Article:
Chad: Of the current crop of companies producing wargames, I would rank GMT as top dog as far as quality of product AND quality of service. So last summer, when I felt that CC had been developed enough to be in publishable form, I learned that Rodger MacGowan of GMT was going to be running a booth at the ConQuest convention in San Francisco the first week of September. My wife and I signed up to each run 8 hours of demos on Saturday and Sunday in the hopes that Rodger could come demo the game. Well, he couldn't, as he was alone save for his son and so got stuck in the booth all weekend long. However, most of the folks that DID demo the game went and gave Rodger enthusiast reviews, as well as hints that he "really ought to check it out" -- enough so that by the end of Sunday he sent word that he wanted to see me. I went to the GMT booth, and he basically said "we want to make your game" at the same time that I said, "I want your company to make my game".

So in the end I went through the normal channels of sending a prototype to GMT's Andy Lewis (who obviously approved it!) and then did an official demo session at GMT West weekend in October, to more fanfare.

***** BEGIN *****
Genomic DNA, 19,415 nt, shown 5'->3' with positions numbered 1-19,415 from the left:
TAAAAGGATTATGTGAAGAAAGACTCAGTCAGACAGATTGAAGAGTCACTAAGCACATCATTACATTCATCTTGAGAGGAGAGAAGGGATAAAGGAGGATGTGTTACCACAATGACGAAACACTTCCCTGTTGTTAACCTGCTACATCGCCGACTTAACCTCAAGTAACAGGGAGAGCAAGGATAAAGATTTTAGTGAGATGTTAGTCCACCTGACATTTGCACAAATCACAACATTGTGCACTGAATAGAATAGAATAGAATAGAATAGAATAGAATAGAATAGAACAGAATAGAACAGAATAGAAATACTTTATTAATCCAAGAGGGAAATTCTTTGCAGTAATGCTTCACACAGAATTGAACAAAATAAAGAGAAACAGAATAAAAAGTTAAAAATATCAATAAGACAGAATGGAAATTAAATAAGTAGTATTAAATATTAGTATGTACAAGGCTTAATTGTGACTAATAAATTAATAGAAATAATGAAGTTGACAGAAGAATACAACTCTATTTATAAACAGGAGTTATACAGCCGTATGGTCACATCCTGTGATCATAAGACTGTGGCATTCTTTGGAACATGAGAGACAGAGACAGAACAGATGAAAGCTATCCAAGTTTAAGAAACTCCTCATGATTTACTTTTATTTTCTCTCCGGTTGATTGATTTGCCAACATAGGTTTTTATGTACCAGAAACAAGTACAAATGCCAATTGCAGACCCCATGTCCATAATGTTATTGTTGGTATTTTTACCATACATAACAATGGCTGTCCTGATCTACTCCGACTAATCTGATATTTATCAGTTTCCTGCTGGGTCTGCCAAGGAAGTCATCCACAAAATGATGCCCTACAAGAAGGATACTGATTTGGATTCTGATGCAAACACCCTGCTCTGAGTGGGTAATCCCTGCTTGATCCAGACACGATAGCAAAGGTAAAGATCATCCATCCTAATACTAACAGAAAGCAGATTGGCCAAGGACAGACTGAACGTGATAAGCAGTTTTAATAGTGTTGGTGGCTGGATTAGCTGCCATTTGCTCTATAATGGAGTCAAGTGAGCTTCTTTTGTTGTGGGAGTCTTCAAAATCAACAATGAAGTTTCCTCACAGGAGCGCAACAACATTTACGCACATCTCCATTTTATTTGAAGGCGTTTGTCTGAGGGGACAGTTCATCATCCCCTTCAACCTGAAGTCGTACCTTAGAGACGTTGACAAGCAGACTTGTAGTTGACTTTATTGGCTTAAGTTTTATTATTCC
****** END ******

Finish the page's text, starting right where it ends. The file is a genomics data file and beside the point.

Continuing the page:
One short month later and Combat Commander was officially added to GMT's P500 preorder program. Numbers rose quickly, and we passed the 500 mark mid-January.

Tom: What games and designers have inspired you the most?

Chad: As far as designers go, I like Alan Emrich ("Totaler Krieg" and "Modern Naval Battles") for having taught me the value of "design-for-effect". To me, this is the gaming equivalent of cause-and-effect: the cause is the game trigger and the effect is the end result, with the mechanism to get the player there being as simple and elegant as possible.

In the Euro field, I really look forward to every Martin Wallace game. He tends to make games that have me scratching my head during my first session ("what the heck do I do now?") but invariably leaves me wanting to play it again, when we're done. I think his games tend to be on the heavier side of Eurogaming, which is a better fit with my wargaming background. His designs seem to have great replayability, because you think you figured it out at the end of one session only to find yourself wanting to try out a totally different strategy the next time.